Your child always had tons of friends. Birthday party invitations arrived for children you never heard her mention. She had best friends at soccer, in her classroom, in the neighborhood. She was even friends with—yuck—boys.

Now she has one best friend. And she wants to be with that friend all the time. What changed? She entered 3rd grade.

“That was the year my child spent more time dealing with her social life than [with] schoolwork, family, and activities all put together,” recalls Tracy Davis, a former 3rd grade teacher whose daughter is now in 5th grade in Jackson, Miss. “She was all about the best friend.”

Students in 3rd grade are gaining confidence, making their own decisions, and figuring out where they fit within their school community. There is no single description of a 3rd grader; kids develop at different paces. While some stick closely to a favorite playmate, others remain happy to spend time with lots of friends.

But 3rd graders in general do share similar traits as they shed their little-kid selves in favor of a more independent persona. This stage can present challenges for parents, who see their child listening more intently to his buddies than to his family—a child who thinks he has everything figured out and who suddenly views schoolwork as an intrusion on his social time.

Increased Academic Pressure

At the same time, with academic expectations rising, 3rd graders may experience anxiety about their schoolwork, especially if they had always gotten good grades with ease. While parents want their child to live up to her potential, they don’t want her getting stressed out over one B on a math test.

Further complicating matters, some 3rd graders will face standardized tests that determine whether their school is labeled successful and, in some cases, whether they can move on to 4th grade.

“Teachers and parents can put that in the right perspective,” says Nancy Davenport, president of the National Association of Elementary School Principals and a former 3rd grade teacher. Children need to hear that no test can determine their future and that no single test score is reflective of their intelligence. They need to know that they are more than just grades and test scores and that their accomplishments in creative and athletic pursuits matter, too.

Some kids develop perfectionist tendencies at this age as they strive for the neatest penmanship, the highest test score, or the most flawless paragraph. Parents should encourage their children to try their best but to realize that perfection in every aspect of life is not attainable. Moms and dads can even use their own experiences to drive home that point.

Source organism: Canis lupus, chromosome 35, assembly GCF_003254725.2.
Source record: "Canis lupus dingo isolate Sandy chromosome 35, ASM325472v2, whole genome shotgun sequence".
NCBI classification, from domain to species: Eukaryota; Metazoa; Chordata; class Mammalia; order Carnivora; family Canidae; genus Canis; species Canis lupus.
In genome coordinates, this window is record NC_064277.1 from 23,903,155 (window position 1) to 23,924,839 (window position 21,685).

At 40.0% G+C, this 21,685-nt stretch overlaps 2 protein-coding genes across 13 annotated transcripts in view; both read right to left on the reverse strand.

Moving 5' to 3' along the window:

At this stage, it’s important for students to take charge of their homework. Provide a quiet place for homework and be available to help, but expect that your 3rd grader is old enough to complete the work himself. Because of increased expectations, don’t be surprised if your child has more homework in 3rd grade than she did the year before.

Children who are struggling mightily with the increased workload and expectations of 3rd grade may need to be tested for learning disabilities. Parents should approach this with a positive attitude; it’s a way of figuring out how their child learns best rather than something to be ashamed of.

Outside Interests More Important

At a time when children place friendships with classmates at the top of the priority list, they may start to shut parents out of the details of their lives. Or they may want to monopolize dinner conversation with the ins and outs of their day.

Such self-centeredness is normal for this age, experts say. It’s not uncommon for kids to want to discuss the minutiae of their school day because their school community is hugely important in their lives. Other 3rd graders might want to hurry through dinner and rush to their rooms to talk on the phone with their friends. Parents should not be offended by their child’s waning interest in home life, nor should they be surprised if their child gets upset at the suggestion of missing a day of school because of illness.

Third grade is also a continuation of the silly phase many children start in 2nd grade. Only now, with your child getting older and being exposed to more pop culture, you might hear more pop culture references and the occasional tasteless potty humor. Also common is the tendency for 3rd graders to construct their own private world with a best friend or a small group of friends, laden with inside jokes that mean nothing to their moms and dads.

It is, experts say, part of growing up. It’s not fun for parents to feel like they’re on the outside looking in at their child’s world and not knowing the language. But it’s part of the transition that is 3rd grade. The excitement of seeing your child blossom may well override the frustration of feeling a bit like an outsider.

For more information, read “3rd Grade Academics: What To Expect”

Journalist Patti Ghezzi covered education and schools for 10 years for the Atlanta Journal-Constitution. She lives in Avondale Estates, Ga., with her family, which includes husband Jason, daughter Celia, and geriatric mutt Albany.